Hollywood visited the Giro d'Italia on Friday morning, with actor Patrick Dempsey riding with the BMC team and the peloton during in the five-kilometre neutralised section before the start of the 224km stage.
Dempsey is a keen cyclist and often visits the Tour of California. This year he headed to the Giro d'Italia as a brand ambassador for race timekeeper Tag Heuer. He lined up with BMC, who are also sponsored by the luxury watch brand, wearing a vintage wool pink jersey.
"Breaking Away was a great movie when I was growing up and it was how I became aware of cycling. It'd be nice to do another movie," he said, revealing his knowledge of the sport.
"Cycling always gave me a sense of freedom and going somewhere. The intensity is high at this level but it's special to be part of it and around it. Cycling is a great way to stay in shape.
"It's great to be in Italy and be part of this wonderful event. Celebrating 100 years is spectacular, it's an epic race."
Bergen not a world championships for Valverde says Minguez
Spanish national coach Javier Minguez studied the route of the world road race championships this week and quickly played down Alejandro Valverde's chances on the tough circuit.
Valverde has enjoyed a second spring after returning for his ban for doping but has never managed to win the world title. The Norwegian city has opted for a tough circuit in the city that is expected to suit climbers and Grand Tour riders. Valverde won Liege-Bastogne-Liege but Minguez played down his chances.
"Bergen is a city like Bilbao," Minguez said. "I don't think it suits Valverde. It is going to be very hard, because we are talking about a circuit with corners, climbs and descents, without hardly a section of flat and at 277 kilometres, it's a distance for real professionals. However the type of finish is good for Alejandro. The last climb is more than ten kilometres away from the finish. We'll have to see who is in control in the final part of the race. There will be many attacks and probably a small group of two, four or six riders. Somebody will have to chase the attacks."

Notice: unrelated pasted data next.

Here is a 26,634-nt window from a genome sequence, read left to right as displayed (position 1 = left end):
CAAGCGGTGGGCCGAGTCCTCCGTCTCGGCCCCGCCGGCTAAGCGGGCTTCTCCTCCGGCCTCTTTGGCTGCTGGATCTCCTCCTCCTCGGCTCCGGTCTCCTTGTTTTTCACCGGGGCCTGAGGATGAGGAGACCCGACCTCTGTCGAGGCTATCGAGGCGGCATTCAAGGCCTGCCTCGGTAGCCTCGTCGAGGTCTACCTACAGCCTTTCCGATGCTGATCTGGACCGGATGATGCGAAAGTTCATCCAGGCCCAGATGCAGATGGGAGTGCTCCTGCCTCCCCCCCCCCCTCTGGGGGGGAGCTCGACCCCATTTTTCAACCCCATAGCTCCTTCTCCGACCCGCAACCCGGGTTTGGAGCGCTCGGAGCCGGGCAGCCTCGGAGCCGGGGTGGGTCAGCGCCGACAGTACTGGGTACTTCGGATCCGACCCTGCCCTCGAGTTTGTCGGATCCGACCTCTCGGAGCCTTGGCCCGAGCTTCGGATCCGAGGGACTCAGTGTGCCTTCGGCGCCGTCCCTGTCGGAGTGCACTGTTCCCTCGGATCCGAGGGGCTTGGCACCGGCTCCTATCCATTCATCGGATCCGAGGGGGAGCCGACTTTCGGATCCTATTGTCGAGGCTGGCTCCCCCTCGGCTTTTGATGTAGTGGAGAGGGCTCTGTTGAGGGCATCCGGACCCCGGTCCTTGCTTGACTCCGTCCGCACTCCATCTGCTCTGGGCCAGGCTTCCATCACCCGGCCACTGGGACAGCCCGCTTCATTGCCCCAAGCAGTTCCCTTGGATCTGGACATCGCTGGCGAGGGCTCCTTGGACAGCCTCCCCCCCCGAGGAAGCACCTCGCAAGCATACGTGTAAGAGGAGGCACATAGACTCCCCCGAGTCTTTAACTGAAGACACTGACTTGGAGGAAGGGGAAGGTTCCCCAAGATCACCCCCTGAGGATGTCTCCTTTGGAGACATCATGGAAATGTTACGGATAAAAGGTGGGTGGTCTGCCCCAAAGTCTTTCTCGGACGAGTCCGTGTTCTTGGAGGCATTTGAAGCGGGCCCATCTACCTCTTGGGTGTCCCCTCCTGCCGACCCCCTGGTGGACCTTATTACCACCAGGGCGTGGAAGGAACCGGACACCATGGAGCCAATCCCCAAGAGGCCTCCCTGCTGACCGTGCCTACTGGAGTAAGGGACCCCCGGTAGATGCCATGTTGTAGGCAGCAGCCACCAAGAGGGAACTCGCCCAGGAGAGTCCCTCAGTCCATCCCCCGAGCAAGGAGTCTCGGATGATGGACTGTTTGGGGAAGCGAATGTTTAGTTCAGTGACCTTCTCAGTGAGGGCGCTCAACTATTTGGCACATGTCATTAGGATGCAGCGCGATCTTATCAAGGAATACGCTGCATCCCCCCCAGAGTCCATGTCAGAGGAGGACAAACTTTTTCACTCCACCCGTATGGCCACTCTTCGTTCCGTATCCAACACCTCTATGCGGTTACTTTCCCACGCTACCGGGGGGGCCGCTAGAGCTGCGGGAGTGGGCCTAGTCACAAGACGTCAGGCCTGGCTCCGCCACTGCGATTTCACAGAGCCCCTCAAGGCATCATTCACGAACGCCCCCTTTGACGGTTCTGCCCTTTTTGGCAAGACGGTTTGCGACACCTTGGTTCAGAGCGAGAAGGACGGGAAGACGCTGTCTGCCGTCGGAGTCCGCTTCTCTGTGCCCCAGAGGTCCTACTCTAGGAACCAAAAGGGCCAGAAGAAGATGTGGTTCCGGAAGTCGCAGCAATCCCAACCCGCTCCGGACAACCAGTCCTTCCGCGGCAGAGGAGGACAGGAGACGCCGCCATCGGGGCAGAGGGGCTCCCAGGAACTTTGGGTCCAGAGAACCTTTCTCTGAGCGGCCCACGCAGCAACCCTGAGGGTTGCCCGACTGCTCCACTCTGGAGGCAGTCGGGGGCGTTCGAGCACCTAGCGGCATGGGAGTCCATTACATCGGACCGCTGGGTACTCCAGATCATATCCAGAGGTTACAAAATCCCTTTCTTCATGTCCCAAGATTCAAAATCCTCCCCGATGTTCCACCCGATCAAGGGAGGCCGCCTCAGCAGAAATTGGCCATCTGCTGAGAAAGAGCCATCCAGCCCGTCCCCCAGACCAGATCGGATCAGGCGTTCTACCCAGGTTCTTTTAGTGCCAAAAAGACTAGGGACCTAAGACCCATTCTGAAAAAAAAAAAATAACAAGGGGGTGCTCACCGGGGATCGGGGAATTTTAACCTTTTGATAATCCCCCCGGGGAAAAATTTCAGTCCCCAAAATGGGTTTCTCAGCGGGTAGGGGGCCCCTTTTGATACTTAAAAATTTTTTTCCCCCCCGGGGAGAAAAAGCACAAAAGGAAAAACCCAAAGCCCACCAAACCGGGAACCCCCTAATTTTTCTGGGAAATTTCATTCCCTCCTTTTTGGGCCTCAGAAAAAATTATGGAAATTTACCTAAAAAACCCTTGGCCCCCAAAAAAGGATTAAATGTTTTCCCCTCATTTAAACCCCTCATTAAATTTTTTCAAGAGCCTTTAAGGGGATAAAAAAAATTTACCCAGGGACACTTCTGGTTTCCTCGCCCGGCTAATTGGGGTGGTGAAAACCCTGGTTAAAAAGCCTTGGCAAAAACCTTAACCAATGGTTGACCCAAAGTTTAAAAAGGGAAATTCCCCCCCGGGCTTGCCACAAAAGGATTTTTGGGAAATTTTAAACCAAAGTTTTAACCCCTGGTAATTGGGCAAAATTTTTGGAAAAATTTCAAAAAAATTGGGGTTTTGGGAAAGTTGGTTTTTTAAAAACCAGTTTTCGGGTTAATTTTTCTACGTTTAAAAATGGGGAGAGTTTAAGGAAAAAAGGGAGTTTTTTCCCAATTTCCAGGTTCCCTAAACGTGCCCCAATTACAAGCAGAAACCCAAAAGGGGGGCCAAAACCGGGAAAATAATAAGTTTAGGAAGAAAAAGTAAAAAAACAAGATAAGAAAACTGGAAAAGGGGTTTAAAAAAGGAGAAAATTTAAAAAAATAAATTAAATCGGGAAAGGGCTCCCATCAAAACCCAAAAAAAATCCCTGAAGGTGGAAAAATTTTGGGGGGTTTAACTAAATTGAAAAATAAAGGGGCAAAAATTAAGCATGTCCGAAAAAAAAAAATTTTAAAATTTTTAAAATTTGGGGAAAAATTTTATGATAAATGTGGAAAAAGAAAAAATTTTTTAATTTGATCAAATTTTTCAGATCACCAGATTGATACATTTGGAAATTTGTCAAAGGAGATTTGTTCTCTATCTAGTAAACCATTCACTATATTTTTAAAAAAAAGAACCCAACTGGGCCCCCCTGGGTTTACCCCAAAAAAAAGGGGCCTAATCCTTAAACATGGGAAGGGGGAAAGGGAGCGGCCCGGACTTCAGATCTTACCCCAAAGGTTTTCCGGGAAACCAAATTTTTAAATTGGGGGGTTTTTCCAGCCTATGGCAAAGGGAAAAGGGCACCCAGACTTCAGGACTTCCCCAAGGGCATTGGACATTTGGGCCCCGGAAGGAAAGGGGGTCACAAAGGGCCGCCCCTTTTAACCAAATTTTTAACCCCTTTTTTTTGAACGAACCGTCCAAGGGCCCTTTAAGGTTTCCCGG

Txurruka announces retirement
Amets Txurruka has retired from cycling, unable to find a team this year. The 34-year-old rode professionally for 11 years.
In a statement, he said that “this last period has not been easy.”
He said, "I have continued to struggle and work as I have always done to be at the highest level, but the professional field demands the most and some physical problems have created in me even more doubts.”
Txurruka's first team was Barloworld in 2006, and he then moved to Euskaltel-Euskadi. While with the Basque team, he won the most combative rider award in 2007 Tour de France. In 2013 he moved to Caja Rural, where he won the overall titles at the Vuelta a Asturias of 2013 and the Tour du Gévaudan Languedoc-Rousillon. He joined Orica-Bike Exchange for the 2016 season.
Vandenbergh out of intensive care
Stijn Vandenbergh has been moved out of intensive care but remains hospitalized in Valenciennes. The AG2R-La Mondiale rider suffered severe concussion in the mass crash in the opening stage of the 4 Jours du Dunkerque on Tuesday.
He was knocked unconscious in the crash and was bleeding from the nose and mouth. He remained in intensive care until yesterday.
There is no word as to when he might be released from hospital.
Thank you for signing up to Cycling News. You will receive a verification email shortly.
There was a problem. Please refresh the page and try again.